Eight out of 10 major antihypertensive trials in older adults attempted to achieve a target systolic blood pressure (BP) less than 160 mmHg. Collectively these trials demonstrated benefit for treatment, as compared to no treatment, for an older adult with BP greater than 160 mmHg. However an even lower BP target of less than 140 mmHg is commonly applied to all age groups. At the present time it is not known whether a lower or higher BP target is associated with better cardiovascular outcomes in older adults.
To assess the effects of a higher (less than 150 to 160/95 to 105 mmHg) BP target compared to the lower BP target of less than 140/90 mmHg in hypertensive adults 65 years of age or older.
The Cochrane Hypertension Information Specialist searched the following databases for randomised controlled trials up to February 2017: the Cochrane Hypertension Specialised Register, MEDLINE, Embase, ClinicalTrials.gov and the World Health Organization International Clinical Trials Registry Platform. We also contacted authors of relevant papers regarding further published and unpublished work.
Randomised trials, of at least one year's duration, conducted on hypertensive adults aged 65 years or older, which report the effect on mortality and morbidity of a higher systolic or diastolic BP treatment target (whether ambulatory, home, or office measurements) in the range of systolic BP less than 150 to 160 mmHg or diastolic BP less than 95 to 105 mmHg as compared to a lower BP treatment target of less than 140/90 mmHg or lower.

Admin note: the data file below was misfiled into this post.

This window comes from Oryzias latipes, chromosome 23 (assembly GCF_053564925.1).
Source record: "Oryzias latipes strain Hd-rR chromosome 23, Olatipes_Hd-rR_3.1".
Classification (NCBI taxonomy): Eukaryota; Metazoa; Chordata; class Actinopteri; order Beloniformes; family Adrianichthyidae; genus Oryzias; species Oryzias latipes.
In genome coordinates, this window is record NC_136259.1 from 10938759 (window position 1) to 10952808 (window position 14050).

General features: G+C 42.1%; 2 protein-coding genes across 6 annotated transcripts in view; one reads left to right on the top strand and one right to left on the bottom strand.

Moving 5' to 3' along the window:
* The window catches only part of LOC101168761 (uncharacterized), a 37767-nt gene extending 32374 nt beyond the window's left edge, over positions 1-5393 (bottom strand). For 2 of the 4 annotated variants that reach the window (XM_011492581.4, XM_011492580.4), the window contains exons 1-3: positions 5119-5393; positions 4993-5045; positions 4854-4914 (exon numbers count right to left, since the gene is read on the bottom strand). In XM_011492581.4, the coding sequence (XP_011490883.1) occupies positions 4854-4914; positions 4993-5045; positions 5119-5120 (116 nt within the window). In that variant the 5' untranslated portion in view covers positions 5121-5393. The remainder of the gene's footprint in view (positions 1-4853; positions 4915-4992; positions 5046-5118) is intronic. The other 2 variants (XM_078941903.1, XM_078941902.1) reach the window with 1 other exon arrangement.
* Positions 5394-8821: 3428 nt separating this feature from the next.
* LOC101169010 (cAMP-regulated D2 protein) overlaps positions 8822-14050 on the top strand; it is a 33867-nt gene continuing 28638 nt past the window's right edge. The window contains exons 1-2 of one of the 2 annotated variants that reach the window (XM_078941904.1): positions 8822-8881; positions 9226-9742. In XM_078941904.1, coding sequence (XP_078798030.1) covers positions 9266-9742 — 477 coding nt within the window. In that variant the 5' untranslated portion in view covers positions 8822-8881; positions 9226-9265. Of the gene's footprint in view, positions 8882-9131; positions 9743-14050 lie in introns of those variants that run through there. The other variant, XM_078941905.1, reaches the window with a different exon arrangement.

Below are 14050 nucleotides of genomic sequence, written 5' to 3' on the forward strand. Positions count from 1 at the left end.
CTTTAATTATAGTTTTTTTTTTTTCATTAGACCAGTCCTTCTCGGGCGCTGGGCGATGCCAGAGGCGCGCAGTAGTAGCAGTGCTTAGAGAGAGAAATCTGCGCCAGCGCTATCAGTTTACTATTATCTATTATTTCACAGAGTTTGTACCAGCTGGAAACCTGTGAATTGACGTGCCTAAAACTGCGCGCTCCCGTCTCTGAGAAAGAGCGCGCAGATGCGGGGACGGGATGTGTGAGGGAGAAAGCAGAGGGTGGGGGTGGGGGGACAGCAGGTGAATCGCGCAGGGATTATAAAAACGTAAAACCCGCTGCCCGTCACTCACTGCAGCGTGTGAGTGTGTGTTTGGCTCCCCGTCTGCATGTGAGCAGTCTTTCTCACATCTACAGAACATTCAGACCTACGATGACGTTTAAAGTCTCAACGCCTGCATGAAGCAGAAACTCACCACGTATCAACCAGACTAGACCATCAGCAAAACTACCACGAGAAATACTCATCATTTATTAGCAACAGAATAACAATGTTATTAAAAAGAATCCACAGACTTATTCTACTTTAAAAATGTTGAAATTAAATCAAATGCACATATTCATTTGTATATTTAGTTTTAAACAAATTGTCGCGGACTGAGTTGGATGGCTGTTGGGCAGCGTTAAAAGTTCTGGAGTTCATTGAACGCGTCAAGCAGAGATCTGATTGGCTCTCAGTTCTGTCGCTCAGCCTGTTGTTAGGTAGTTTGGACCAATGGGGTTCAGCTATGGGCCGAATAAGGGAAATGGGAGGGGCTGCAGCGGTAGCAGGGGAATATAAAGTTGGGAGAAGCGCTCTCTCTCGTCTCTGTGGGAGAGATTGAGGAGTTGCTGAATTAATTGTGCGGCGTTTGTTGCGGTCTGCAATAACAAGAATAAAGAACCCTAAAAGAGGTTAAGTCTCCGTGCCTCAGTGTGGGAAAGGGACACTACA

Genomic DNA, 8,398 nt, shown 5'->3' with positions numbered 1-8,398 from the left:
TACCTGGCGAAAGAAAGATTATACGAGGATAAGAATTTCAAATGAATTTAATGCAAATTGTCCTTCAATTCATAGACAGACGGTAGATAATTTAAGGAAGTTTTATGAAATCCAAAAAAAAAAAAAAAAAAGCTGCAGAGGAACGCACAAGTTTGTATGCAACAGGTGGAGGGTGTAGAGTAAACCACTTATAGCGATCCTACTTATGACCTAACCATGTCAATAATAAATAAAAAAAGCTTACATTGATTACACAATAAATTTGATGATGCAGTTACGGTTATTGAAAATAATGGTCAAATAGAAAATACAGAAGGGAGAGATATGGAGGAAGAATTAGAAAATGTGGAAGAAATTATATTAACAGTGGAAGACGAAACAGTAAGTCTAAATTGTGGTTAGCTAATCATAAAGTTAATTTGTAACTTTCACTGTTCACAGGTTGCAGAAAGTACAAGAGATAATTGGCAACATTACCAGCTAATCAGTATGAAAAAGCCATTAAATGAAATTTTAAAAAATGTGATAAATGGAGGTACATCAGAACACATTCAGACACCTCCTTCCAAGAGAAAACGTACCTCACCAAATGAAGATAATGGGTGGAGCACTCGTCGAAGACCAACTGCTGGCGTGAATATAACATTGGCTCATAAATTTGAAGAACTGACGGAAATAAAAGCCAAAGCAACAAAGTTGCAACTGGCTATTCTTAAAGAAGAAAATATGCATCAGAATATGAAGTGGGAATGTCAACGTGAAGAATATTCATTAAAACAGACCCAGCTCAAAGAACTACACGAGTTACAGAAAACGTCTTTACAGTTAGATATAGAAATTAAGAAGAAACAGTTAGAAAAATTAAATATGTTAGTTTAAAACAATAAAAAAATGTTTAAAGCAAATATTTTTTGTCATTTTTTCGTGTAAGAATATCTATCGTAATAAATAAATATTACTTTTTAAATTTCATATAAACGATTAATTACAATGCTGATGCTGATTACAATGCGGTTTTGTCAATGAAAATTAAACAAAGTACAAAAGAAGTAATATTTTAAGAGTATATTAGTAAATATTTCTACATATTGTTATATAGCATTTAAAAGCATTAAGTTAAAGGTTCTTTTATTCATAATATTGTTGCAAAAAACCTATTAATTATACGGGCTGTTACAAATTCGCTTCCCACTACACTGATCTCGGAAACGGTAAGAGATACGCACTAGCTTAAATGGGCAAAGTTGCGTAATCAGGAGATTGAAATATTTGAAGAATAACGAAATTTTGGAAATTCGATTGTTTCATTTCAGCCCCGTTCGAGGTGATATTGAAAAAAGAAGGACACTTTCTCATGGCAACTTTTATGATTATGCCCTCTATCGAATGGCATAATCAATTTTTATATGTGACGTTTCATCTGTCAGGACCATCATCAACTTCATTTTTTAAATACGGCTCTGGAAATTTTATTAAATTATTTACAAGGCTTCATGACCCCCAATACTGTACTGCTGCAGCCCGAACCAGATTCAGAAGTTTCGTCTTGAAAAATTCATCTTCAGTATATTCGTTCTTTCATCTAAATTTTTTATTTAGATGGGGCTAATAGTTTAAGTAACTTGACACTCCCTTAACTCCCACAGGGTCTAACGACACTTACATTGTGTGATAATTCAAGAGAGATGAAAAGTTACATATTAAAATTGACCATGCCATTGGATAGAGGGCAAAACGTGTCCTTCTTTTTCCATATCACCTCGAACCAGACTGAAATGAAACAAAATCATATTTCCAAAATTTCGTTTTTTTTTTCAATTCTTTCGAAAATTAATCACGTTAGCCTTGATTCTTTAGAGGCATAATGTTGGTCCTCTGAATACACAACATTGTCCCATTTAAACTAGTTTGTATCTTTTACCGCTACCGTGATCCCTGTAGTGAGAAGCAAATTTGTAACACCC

Two authors independently screened and selected trials for inclusion, assessed risk of bias, and extracted data. We combined data for dichotomous outcomes using the risk ratio (RR) with 95% confidence interval (CI) and for continuous outcomes we used mean difference (MD). Primary outcomes were all-cause mortality, stroke, institutionalisation, and cardiovascular serious adverse events. Secondary outcomes included cardiovascular mortality, non-cardiovascular mortality, unplanned hospitalisation, each component of cardiovascular serious adverse events separately (including cerebrovascular disease, cardiac disease, vascular disease, and renal failure), total serious adverse events, total minor adverse events, withdrawals due to adverse effects, systolic BP achieved, and diastolic BP achieved.
We found and included three unblinded randomised trials in 8221 older adults (mean age 74.8 years), in which higher BP targets of less than 150/90 mmHg (two trials) and less than 160/90 mmHg (one trial) were compared to a lower target of less than 140/90 mmHg. Treatment to the two different BP targets over two to four years failed to produce a difference in any of our primary outcomes, including all-cause mortality (RR 1.24 95% CI 0.99 to 1.54), stroke (RR 1.25 95% CI 0.94 to 1.67) and total cardiovascular serious adverse events (RR 1.19 95% CI 0.98 to 1.45). However, the 95% confidence intervals of these outcomes suggest the lower BP target is probably not worse, and might offer a clinically important benefit. We judged all comparisons to be based on low-quality evidence. Data on adverse effects were not available from all trials and not different, including total serious adverse events, total minor adverse events, and withdrawals due to adverse effects.
At the present time there is insufficient evidence to know whether a higher BP target (less than150 to 160/95 to 105 mmHg) or a lower BP target (less than 140/90 mmHg) is better for older adults with high BP. Additional good-quality trials assessing BP targets in this population are needed.